"We opened up the big wall in the living room, which makes the entire space pop, and we punched in a bunch of skylights that allow the homeowners to look up into the tree canopy," Ryan Lemmo says.

Natural light floods in from both sides of the home thanks to the Marvin Integrity black-framed windows. The living room features updated hardwood flooring. The marble coffee table is the Plinth Low by Menu, and a Blue Dot Dang 2 door/2 drawer console stands against the rear wall.

To make the existing layout more open concept, they took down a large supporting wall that separated the kitchen, dining, and living areas and replaced it with a 40-foot steel beam to support the roof.

The kitchen is painted in Setting Plaster by Farrow and Ball. The Fibre bar stools and Ambit pendants are from Muuto.

In the adjacent kitchen area, the architects left the layout as is while adding cabinetry, extending the island, redoing the counters, and stripping and painting the existing cabinetry. Because the house was in decent shape, the homeowners performed a light kitchen remodel to help keep the overall costs in check.

For this area, the homeowners looked to playful, spring-inspired pastels from one of their favorite Austin boutiques, Nanny Inez. They brought the idea to the Lemmos, which sparked the entire home’s palette. "When clients have incredible taste it just makes our job easier," Stephanie Lemmo says.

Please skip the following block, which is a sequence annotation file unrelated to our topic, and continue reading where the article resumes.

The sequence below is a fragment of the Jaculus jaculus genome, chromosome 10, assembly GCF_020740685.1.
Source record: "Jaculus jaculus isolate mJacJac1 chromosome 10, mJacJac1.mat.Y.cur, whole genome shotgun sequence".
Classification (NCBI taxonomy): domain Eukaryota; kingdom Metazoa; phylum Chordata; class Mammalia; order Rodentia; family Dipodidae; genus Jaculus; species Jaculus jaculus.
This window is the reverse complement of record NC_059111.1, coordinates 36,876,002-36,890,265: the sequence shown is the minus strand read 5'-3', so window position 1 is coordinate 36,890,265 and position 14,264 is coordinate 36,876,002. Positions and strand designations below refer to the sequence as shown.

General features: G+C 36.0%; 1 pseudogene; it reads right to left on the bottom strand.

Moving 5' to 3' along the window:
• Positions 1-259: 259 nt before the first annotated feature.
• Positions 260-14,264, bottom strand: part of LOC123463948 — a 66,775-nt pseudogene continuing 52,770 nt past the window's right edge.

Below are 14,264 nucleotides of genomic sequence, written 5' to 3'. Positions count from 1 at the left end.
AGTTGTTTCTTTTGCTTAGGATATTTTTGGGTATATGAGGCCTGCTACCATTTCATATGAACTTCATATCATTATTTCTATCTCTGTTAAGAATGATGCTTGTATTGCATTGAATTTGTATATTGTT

The interior paint color is Extra White by Sherwin Williams. It acts as a blank canvas for the moments of color to shine.

The simple dining room features a Landala table by Emma Olbers for Tre Sekel.

The kitchen cabinetry is painted a light salmon pink, which pops against the blacks and whites in the main space. Neutral furnishings, lots of greenery, a marbled coffee table, and a painting by local artist Patrick Puckett finish the look in the living room. The dining area features a wooden tamboured buffet from Anthropologie and a Landala table by Swedish designer Emma Olbers for Tre Sekel. 

 "What was so fun for us with the project was that there wasn’t an interior designer," Ryan Lemmo says. "The homeowners [took on that role] and were excited to get involved with everything from the colors to the furniture to the art. The home is relatively simple, but it’s their enthusiasm and interest that brought it all together."